Understanding upload speeds

Our Internet service upload speed is “up to” 1Mbps. There are packages available that boast up to 2 and 5 Mbps for $120 and $240 per year respectively.

We do a lot of uploading for work, so we’re trying to figure out whether the upgrade is worth it.
I have a couple problems figuring it out. First, most of the calculators are understandably vague about overhead. But does overhead relate to the bandwith? That is, if I put in a somewhat arbitrary 50 percent and a 100 MB file, is it legitimate to compare the result for all three speeds? Or would a 1 Mbps connection have a much harder time than the 5 Mbps connection managing that much overhead? Oh, and any suggestions as to what to use for overhead?

The other issue is that the calculators I’ve found relate to common download speeds and skip over the 5 Mbps speed. Is there a simple Excel formula I can use? Or a site that includes the speed?



Overhead is simply the “metadata” that is required to transmit a file.
So, if you need to transmit exactly 1,000,000 bytes, the total amount that has to be sent is 1,000,000 + the overhead (handshaking, error correction, packet headers, etc). This is independent of the upload speed, and shouldn’t be more than a few percent (for large files).

Thanks. So if we’re concerned with 100 MB+ files, using 2 or 3 percent should be fine?

And do I then have this math correct:

100 MB file is 800 Mb.
Add 3 percent for overhead and it’s about 825 Mb worth of data.
Divide that by 1.024, 2.048 and 5.120 to give me approximate upload times in seconds (805, 402, 161).

Yes, that’s a good approximation.
But, as in all things - YMMV!

Overhead is not the only issue. The bandwidth allowed on the remote site is also relevant, as is just distance traveled, as signals degrade over time, reducing the maximum throughput. This is the biggest reason that mileage may vary.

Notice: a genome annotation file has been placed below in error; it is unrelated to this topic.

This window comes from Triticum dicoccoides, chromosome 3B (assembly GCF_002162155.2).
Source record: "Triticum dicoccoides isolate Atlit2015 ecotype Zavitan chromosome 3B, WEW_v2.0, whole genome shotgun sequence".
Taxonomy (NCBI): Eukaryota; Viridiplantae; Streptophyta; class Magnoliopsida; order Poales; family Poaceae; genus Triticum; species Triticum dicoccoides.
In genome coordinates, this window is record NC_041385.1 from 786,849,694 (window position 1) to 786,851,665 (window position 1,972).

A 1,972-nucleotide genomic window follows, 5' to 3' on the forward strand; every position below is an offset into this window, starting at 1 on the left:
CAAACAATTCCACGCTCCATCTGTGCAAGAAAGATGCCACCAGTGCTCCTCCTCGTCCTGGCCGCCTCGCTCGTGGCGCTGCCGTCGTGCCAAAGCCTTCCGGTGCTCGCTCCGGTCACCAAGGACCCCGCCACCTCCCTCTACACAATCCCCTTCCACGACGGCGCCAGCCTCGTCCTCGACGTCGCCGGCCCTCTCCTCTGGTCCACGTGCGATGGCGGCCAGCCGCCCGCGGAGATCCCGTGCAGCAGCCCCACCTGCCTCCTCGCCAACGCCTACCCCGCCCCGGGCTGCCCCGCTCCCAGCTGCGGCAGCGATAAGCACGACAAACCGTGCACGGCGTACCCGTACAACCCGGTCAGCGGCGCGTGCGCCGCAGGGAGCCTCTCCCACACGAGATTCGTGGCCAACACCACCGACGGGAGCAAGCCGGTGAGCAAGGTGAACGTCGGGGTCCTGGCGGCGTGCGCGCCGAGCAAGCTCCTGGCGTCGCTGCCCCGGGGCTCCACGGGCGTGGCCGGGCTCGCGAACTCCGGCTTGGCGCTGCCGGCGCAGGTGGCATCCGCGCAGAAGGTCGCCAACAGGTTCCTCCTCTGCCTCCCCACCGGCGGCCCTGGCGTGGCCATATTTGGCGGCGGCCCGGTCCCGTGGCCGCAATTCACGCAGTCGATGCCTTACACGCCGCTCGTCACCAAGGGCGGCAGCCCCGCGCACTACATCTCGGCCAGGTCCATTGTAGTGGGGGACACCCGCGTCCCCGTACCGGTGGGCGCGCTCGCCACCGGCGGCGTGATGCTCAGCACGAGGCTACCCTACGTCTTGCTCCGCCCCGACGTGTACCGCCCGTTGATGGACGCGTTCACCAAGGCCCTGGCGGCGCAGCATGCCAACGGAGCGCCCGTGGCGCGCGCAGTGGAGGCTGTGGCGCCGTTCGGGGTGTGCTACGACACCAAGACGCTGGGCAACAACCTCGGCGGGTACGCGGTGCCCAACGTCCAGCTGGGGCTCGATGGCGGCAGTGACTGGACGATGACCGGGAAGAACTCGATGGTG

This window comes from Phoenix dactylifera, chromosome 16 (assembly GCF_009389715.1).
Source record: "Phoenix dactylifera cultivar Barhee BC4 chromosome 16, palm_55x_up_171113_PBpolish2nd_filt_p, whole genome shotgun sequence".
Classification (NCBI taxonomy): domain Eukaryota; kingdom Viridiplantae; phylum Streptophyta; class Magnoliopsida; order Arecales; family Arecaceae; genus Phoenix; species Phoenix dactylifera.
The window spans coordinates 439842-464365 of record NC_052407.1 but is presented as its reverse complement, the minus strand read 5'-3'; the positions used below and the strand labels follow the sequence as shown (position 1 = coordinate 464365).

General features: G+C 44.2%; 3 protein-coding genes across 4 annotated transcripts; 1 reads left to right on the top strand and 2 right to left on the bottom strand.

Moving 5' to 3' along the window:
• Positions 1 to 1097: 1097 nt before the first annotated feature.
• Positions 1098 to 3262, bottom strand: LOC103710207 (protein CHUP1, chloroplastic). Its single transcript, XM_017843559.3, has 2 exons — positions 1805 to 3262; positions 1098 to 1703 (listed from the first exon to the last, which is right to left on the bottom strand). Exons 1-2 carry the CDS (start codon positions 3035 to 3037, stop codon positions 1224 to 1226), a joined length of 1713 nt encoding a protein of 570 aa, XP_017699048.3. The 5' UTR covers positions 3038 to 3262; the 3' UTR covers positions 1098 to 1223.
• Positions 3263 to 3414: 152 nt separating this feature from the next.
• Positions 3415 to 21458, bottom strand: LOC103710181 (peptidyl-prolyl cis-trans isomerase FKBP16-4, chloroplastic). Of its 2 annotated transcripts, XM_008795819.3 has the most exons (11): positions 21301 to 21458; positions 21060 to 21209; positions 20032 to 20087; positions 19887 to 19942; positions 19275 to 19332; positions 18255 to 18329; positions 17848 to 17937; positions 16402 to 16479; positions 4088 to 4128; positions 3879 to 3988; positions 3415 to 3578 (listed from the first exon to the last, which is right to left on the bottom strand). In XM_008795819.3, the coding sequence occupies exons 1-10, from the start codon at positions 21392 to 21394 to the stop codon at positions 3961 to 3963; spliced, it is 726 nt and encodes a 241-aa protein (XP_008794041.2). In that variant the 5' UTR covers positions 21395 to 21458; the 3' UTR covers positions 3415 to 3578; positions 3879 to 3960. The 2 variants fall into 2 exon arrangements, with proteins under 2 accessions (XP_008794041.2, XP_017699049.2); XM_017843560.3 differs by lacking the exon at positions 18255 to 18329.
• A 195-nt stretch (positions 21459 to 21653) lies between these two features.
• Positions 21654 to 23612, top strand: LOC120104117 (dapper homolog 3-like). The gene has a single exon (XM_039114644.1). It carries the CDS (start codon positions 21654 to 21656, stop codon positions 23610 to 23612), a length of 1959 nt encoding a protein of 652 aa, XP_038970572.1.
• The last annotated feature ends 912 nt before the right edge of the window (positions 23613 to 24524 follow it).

I’d check on the actual speeds (on a site like dslreports) and base your choice off that. You may need to go with a higher speed tier to get more than a few hundred Kbps up. Remember, “up to” is the maximum you can get, and has no legal or practical connection to your actual speeds.

Also, remember that downloads have a certain amount of upload overhead (in the form of acknowledgements and such).

Gotcha, thanks.

I put the “up to” in scare quotes as a nod that it’s a maximum under optimal conditions, and get that there are a lot more factors than allowed upload speed.

But if I’m not mistaken, you’re saying that in general, upload speeds and overhead are comparable across speeds. That is, congestion, noise on the line, etc. will drop each tier the same amount (give or take).

Choosing between packages is a bit moot now–gave them a call to ask about pricing and they bumped me from the 1up/15down to the 5up/30down plan with just $3.00 per month. Pays to call!